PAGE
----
Online, mobile, omnichannel, untethered, data mining, automation, and remote
communication are all now buzzwords surrounding the new technologies and resources
financial institutions have to help them re-invent their branch experience. Capabilities are
available today that were not imagined a decade ago. This is an exciting time for those
institutions that can look to the future and enhance their offerings.
While technology is driving change, it can also be a tremendous challenge for financial
institutions as they work to keep pace and even take advantage of the dramatic shift in
customer needs and expectations. Millennials, baby boomers, small businesses – all are
important market segments with very different wants and needs. Driven by technology,
the new demand is for a complete online presence, complemented by more flexibility in
personalized services, and specialized expertise available in every branch.
Suffice it to say, financial institutions of all sizes and in every geography a
Published By: PayScale
Published Date: Apr 11, 2016
We now have Traditionalists, Baby Boomers, Generation X, Generation Y, and coming soon Generation Z all potentially in the workforce at the same time. Each generation has defining characteristics, demographics and priorities.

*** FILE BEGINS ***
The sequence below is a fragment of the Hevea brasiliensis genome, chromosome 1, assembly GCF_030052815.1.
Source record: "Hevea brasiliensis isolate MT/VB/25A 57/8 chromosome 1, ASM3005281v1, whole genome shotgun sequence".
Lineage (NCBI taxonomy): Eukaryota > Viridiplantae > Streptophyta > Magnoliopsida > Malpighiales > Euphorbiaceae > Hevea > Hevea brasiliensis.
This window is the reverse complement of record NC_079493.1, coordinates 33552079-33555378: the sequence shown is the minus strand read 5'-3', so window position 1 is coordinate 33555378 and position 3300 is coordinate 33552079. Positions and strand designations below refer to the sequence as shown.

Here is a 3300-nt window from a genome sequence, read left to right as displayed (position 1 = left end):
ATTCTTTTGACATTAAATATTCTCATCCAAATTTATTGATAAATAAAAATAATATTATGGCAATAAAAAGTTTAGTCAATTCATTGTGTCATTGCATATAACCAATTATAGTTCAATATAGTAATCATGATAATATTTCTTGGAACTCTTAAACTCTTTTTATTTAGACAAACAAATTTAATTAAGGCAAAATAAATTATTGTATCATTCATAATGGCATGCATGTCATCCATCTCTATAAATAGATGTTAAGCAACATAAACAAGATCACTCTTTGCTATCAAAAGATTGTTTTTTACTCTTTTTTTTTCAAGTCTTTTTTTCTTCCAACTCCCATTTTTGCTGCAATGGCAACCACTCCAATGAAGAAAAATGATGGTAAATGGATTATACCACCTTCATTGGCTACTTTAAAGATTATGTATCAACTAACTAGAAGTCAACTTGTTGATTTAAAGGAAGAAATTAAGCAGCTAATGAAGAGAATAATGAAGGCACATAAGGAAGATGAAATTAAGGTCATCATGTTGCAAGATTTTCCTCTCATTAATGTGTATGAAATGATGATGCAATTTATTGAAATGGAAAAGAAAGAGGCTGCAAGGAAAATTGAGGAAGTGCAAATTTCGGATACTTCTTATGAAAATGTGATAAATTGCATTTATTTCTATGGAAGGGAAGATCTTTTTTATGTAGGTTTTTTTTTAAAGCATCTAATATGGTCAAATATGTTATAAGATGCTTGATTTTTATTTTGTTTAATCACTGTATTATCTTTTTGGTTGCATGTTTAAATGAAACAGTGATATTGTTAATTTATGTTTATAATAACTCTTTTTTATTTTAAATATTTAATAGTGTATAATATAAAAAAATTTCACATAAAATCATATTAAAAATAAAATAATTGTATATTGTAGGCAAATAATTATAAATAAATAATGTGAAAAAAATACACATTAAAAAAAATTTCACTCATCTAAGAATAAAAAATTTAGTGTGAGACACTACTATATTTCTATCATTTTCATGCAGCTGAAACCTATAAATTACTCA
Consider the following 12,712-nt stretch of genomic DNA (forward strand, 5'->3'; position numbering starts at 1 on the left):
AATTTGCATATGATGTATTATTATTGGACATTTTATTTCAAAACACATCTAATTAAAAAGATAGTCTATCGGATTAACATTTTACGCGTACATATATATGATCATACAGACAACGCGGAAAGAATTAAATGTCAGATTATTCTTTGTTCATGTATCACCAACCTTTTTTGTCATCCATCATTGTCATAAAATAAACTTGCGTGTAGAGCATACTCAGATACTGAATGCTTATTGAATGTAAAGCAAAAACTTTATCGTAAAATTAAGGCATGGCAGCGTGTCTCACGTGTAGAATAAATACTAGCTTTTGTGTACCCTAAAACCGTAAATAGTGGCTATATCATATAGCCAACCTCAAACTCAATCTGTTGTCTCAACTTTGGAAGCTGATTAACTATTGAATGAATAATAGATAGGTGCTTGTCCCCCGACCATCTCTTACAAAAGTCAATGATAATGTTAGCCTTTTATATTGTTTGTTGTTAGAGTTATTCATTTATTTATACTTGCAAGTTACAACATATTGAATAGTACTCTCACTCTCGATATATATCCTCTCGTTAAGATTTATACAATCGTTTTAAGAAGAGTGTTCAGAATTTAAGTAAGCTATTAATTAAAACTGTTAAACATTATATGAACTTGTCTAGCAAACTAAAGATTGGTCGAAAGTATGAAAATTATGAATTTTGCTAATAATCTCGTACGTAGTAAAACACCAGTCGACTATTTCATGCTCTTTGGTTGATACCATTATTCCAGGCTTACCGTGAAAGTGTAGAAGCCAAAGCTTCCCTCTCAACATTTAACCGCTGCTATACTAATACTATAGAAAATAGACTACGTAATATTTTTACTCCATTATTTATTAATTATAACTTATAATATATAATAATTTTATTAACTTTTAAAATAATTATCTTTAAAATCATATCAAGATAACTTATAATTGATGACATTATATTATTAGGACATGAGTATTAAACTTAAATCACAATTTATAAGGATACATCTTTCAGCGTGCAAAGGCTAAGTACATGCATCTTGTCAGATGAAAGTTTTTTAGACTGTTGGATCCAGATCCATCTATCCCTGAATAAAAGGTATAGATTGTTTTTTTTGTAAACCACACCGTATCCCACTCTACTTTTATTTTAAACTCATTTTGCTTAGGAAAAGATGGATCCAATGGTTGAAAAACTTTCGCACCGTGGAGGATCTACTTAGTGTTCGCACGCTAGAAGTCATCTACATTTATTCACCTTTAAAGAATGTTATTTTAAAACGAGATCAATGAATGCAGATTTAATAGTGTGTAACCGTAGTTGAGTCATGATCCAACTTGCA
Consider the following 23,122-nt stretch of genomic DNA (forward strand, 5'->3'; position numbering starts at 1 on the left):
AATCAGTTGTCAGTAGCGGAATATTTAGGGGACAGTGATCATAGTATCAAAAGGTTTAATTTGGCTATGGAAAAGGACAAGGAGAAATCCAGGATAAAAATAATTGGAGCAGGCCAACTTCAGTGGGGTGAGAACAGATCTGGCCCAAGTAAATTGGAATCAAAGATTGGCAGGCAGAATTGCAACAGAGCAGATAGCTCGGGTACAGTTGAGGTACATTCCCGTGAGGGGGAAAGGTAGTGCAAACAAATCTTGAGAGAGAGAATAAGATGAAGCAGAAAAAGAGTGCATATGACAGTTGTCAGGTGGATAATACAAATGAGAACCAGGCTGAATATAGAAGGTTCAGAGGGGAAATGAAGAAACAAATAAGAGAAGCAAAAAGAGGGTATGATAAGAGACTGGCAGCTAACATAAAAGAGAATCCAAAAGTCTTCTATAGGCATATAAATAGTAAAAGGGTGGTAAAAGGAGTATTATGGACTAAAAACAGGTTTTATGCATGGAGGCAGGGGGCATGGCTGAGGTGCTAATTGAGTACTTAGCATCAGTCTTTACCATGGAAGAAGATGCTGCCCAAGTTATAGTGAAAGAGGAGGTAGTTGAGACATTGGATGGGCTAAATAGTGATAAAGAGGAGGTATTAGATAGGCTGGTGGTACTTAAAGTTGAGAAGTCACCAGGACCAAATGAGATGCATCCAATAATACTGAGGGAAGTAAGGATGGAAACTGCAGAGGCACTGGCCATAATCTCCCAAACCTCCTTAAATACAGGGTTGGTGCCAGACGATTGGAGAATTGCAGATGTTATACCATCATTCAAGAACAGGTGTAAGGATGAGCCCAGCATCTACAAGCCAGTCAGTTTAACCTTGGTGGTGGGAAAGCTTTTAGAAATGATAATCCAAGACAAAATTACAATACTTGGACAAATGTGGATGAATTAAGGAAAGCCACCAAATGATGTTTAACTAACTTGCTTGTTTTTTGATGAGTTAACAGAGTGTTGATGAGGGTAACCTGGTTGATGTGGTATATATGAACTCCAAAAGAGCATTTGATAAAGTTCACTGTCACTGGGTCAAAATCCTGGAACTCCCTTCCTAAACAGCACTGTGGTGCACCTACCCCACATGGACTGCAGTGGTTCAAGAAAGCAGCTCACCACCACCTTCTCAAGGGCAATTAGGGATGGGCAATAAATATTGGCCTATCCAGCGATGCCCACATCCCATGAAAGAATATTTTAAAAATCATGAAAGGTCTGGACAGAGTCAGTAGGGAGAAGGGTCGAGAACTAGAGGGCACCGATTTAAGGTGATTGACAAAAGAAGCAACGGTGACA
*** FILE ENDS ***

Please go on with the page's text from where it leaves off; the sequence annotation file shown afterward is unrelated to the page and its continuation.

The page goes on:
How do you determine how to compensate, motivate and reward this increasingly segmented population?
This PayScale whitepaper has the answers:
- Defining the generations
- Connections to the skills gap
- Generational priorities for compensation
- Offering the right compensation mix
- Generational needs for communication
- Where to start
Published By: Salesforce
Published Date: Nov 19, 2015
Based on responses from more than 1,100 adults who currently have investments, the research found the wave of millennials (ages 18-34) entering the market is not only putting pressure on financial advisors to use newer technologies in managing their money, but also pushing even Gen Xers (ages 35-54) and baby boomers (ages 55+) toward more modern financial tools, such as modeling on mobile devices or online portfolio rebalancing.